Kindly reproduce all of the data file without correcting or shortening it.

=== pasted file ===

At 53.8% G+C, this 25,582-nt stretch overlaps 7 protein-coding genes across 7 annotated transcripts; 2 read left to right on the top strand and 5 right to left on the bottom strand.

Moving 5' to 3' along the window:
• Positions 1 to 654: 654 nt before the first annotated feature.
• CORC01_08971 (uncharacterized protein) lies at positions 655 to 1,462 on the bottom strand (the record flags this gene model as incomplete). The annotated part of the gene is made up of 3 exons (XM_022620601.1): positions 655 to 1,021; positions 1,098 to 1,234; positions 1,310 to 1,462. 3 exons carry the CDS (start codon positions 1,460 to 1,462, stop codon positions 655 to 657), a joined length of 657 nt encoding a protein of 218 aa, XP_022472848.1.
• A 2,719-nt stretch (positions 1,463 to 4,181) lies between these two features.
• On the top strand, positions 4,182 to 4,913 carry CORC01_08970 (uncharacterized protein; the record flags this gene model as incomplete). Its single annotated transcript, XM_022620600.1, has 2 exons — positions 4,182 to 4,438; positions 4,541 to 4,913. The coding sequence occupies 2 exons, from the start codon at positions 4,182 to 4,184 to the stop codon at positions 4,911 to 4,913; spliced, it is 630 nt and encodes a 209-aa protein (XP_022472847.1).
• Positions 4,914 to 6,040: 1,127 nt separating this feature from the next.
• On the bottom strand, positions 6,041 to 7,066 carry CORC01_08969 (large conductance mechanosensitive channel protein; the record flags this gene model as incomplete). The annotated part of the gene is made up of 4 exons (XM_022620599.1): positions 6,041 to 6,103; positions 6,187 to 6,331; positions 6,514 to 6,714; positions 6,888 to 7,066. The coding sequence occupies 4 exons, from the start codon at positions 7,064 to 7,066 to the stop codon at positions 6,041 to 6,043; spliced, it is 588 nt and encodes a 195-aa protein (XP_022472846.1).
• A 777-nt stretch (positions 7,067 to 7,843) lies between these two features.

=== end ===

At 53.8% G+C, this 25,582-nt stretch overlaps 7 protein-coding genes across 7 annotated transcripts; 2 read left to right on the top strand and 5 right to left on the bottom strand.

Moving 5' to 3' along the window:
• Positions 1 to 654: 654 nt before the first annotated feature.
• CORC01_08971 (uncharacterized protein) lies at positions 655 to 1,462 on the bottom strand (the record flags this gene model as incomplete). The annotated part of the gene is made up of 3 exons (XM_022620601.1): positions 655 to 1,021; positions 1,098 to 1,234; positions 1,310 to 1,462. 3 exons carry the CDS (start codon positions 1,460 to 1,462, stop codon positions 655 to 657), a joined length of 657 nt encoding a protein of 218 aa, XP_022472848.1.
• A 2,719-nt stretch (positions 1,463 to 4,181) lies between these two features.
• On the top strand, positions 4,182 to 4,913 carry CORC01_08970 (uncharacterized protein; the record flags this gene model as incomplete). Its single annotated transcript, XM_022620600.1, has 2 exons — positions 4,182 to 4,438; positions 4,541 to 4,913. The coding sequence occupies 2 exons, from the start codon at positions 4,182 to 4,184 to the stop codon at positions 4,911 to 4,913; spliced, it is 630 nt and encodes a 209-aa protein (XP_022472847.1).
• Positions 4,914 to 6,040: 1,127 nt separating this feature from the next.
• On the bottom strand, positions 6,041 to 7,066 carry CORC01_08969 (large conductance mechanosensitive channel protein; the record flags this gene model as incomplete). The annotated part of the gene is made up of 4 exons (XM_022620599.1): positions 6,041 to 6,103; positions 6,187 to 6,331; positions 6,514 to 6,714; positions 6,888 to 7,066. The coding sequence occupies 4 exons, from the start codon at positions 7,064 to 7,066 to the stop codon at positions 6,041 to 6,043; spliced, it is 588 nt and encodes a 195-aa protein (XP_022472846.1).
• A 777-nt stretch (positions 7,067 to 7,843) lies between these two features.